- Kids’ Summer Programs that Don’t Break the Bank, KLTV.com, June 12, 2002.

2. Sir Alex Ferguson is believed to have joined Arsenal boss Arsene Wenger in monitoring the Serbia international’s progress with a view to a move this summer.

The 21-year-old centre-back is regarded as one of the best young defenders in world football.

But Dortmund have warned United and all of the Premier League’s finest that they will have to break the bank to land the Bundesliga club’s prize asset.

Executive Director Jans Joachim Watzke said: “Selling Neven Subotic is a non-issue.

“If Manchester United is wanting him they would need to sign over a property of two oil fields to us.

“Or at least two big trucks full of packaged pound notes.”

- Man United told they will have to break the bank to land Dortmund target, MirrorFootball.com, April 29, 2010.

3. Researchers from the University of Mississippi analyzed chicken nuggets from 2 national food chains and discovered the truth behind what we feed our children. The majority of the nugget is not chicken meat, but is composed of fat, skin tissue, bone, nerve and blood vessels.

Dr. Richard deShazo of the University is quoted “While all edible, the ingredients don’t add up to a good choice.” Dr. deShazo was “astonished” to see what was actually under the microscope. This is a picture of the microscopic findings. The study was published online in the American Journal of Medicine.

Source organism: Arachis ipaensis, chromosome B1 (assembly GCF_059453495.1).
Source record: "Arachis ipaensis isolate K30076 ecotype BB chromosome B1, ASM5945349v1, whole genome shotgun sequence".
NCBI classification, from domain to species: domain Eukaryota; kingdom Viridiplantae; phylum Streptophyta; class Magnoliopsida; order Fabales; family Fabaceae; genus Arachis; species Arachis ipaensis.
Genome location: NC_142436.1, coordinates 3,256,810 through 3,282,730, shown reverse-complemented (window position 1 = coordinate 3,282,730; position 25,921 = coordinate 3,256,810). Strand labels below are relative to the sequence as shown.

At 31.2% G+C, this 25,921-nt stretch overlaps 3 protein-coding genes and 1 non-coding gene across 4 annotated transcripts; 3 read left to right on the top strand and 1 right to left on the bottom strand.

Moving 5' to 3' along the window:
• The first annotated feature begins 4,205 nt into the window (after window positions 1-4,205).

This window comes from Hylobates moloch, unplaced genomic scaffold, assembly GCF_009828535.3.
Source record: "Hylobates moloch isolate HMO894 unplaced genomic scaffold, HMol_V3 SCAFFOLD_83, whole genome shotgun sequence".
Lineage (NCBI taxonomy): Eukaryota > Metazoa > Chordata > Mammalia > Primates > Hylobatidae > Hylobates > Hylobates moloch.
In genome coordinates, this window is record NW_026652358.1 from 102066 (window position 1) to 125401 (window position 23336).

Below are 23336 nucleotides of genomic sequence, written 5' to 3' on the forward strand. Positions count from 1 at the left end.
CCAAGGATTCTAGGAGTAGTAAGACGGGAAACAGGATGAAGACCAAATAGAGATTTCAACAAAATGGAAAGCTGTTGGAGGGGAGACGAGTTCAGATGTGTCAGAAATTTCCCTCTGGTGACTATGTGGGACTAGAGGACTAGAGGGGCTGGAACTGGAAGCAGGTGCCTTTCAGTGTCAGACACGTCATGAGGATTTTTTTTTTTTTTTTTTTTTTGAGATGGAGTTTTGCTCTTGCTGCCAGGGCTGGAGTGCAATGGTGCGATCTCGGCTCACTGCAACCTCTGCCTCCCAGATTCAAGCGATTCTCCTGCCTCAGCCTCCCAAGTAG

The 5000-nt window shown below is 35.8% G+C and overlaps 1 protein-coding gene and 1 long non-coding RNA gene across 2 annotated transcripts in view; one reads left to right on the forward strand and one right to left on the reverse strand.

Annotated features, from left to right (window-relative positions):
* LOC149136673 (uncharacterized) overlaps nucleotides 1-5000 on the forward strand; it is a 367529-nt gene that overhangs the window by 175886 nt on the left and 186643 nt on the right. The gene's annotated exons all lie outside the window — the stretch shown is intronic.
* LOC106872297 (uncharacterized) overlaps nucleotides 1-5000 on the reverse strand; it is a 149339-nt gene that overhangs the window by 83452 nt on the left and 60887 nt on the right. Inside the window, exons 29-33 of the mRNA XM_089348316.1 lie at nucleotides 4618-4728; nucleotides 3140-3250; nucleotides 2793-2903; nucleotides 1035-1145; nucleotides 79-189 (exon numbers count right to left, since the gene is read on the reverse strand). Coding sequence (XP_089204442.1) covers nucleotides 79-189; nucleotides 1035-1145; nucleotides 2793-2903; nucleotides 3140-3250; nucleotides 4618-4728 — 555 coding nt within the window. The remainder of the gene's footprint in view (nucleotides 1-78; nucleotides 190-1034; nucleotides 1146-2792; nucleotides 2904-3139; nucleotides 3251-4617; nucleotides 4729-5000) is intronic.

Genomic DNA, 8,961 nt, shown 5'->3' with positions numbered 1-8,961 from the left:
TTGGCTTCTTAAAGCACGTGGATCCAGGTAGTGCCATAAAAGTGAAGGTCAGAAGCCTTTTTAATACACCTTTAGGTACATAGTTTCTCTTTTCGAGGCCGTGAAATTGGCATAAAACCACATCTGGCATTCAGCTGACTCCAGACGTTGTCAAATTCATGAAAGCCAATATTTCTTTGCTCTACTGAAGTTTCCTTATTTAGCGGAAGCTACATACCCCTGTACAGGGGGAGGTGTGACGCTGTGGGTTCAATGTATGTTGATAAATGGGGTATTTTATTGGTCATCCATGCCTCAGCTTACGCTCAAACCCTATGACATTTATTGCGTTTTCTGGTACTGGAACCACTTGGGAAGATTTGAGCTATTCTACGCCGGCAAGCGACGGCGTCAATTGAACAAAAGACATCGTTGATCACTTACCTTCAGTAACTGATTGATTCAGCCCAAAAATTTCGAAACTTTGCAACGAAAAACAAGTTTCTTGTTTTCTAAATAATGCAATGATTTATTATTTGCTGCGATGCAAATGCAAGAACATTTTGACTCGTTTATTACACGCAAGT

My stomach turned just reading about it! And to think this is often the most popular item on children’s menus in restaurants.

When I talk to my families about nutrition, I actually talk about nuggets. I understand the advantage of ordering off the kids’ menu. The portion sizes are appropriate and the price is right.

I suggest that families ask the waiter for a similar sized portion of grilled chicken, and instead of fries, ask for the vegetable of the day. There is almost always a vegetable of the day or side of fruit available as an alternative.

The team from the University of Mississippi found that chicken nuggets are often “a chicken by-product high in calories, salt, sugar and fat.” This is a not a healthy choice. Unfortunately, these nuggets are tasty and they are marketed to children and families.

I talk about nutrition at every patient visit. I start these discussions when the baby is first born and I discuss the diet that mom will need for a healthy supply of breastmilk. I am always reminding families that we are what we eat.

During office visits, I have been known to share recipes, shopping tips, and “working mom” shortcuts. There are healthy options that are time savers and do not have to break the bank. Beans, meat, fish, whole grains, vegetables and fruits can provide the nutrients your children need to grow and thrive.

- Shocking news about your kid’s favorite food, By Dr. Lisa Dana, Blogs.BabyCenter.com, October 6, 2013.




About the author:

Zhang Xin is Trainer at chinadaily.com.cn. He has been with China Daily since 1988, when he graduated from Beijing Foreign Studies University. Write him at: zhangxin@chinadaily.com.cn, or raise a question for potential use in a future column.



Can’t shoot straight?

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(作者张欣 中国日报网英语点津 编辑:陈丹妮)